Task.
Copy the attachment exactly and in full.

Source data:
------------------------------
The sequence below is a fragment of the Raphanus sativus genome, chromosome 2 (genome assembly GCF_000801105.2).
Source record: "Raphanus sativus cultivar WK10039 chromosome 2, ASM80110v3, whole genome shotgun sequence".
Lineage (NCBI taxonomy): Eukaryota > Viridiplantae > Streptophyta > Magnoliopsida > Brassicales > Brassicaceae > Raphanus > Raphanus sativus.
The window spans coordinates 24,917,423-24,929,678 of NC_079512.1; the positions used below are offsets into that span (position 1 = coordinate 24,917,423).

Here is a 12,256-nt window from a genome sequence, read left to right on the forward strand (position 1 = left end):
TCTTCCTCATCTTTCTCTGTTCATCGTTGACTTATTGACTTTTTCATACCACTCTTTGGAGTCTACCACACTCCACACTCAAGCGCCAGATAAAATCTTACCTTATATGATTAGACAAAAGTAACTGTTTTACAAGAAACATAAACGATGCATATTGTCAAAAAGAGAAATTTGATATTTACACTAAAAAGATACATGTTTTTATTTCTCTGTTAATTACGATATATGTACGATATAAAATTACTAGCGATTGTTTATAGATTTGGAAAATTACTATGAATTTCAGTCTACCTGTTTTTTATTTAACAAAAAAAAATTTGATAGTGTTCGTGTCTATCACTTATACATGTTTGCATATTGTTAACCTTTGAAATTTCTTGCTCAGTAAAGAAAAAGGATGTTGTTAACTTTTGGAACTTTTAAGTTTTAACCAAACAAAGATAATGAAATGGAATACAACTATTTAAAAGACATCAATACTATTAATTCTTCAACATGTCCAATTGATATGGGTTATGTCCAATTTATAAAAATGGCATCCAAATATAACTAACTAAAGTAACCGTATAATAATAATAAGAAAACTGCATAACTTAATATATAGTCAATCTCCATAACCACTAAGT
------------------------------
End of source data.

The sequence below is a fragment of the Raphanus sativus genome, chromosome 2 (genome assembly GCF_000801105.2).
Source record: "Raphanus sativus cultivar WK10039 chromosome 2, ASM80110v3, whole genome shotgun sequence".
Lineage (NCBI taxonomy): Eukaryota > Viridiplantae > Streptophyta > Magnoliopsida > Brassicales > Brassicaceae > Raphanus > Raphanus sativus.
The window spans coordinates 24,917,423-24,929,678 of NC_079512.1; the positions used below are offsets into that span (position 1 = coordinate 24,917,423).

Here is a 12,256-nt window from a genome sequence, read left to right on the forward strand (position 1 = left end):
TCTTCCTCATCTTTCTCTGTTCATCGTTGACTTATTGACTTTTTCATACCACTCTTTGGAGTCTACCACACTCCACACTCAAGCGCCAGATAAAATCTTACCTTATATGATTAGACAAAAGTAACTGTTTTACAAGAAACATAAACGATGCATATTGTCAAAAAGAGAAATTTGATATTTACACTAAAAAGATACATGTTTTTATTTCTCTGTTAATTACGATATATGTACGATATAAAATTACTAGCGATTGTTTATAGATTTGGAAAATTACTATGAATTTCAGTCTACCTGTTTTTTATTTAACAAAAAAAAATTTGATAGTGTTCGTGTCTATCACTTATACATGTTTGCATATTGTTAACCTTTGAAATTTCTTGCTCAGTAAAGAAAAAGGATGTTGTTAACTTTTGGAACTTTTAAGTTTTAACCAAACAAAGATAATGAAATGGAATACAACTATTTAAAAGACATCAATACTATTAATTCTTCAACATGTCCAATTGATATGGGTTATGTCCAATTTATAAAAATGGCATCCAAATATAACTAACTAAAGTAACCGTATAATAATAATAAGAAAACTGCATAACTTAATATATAGTCAATCTCCATAACCACTAAGT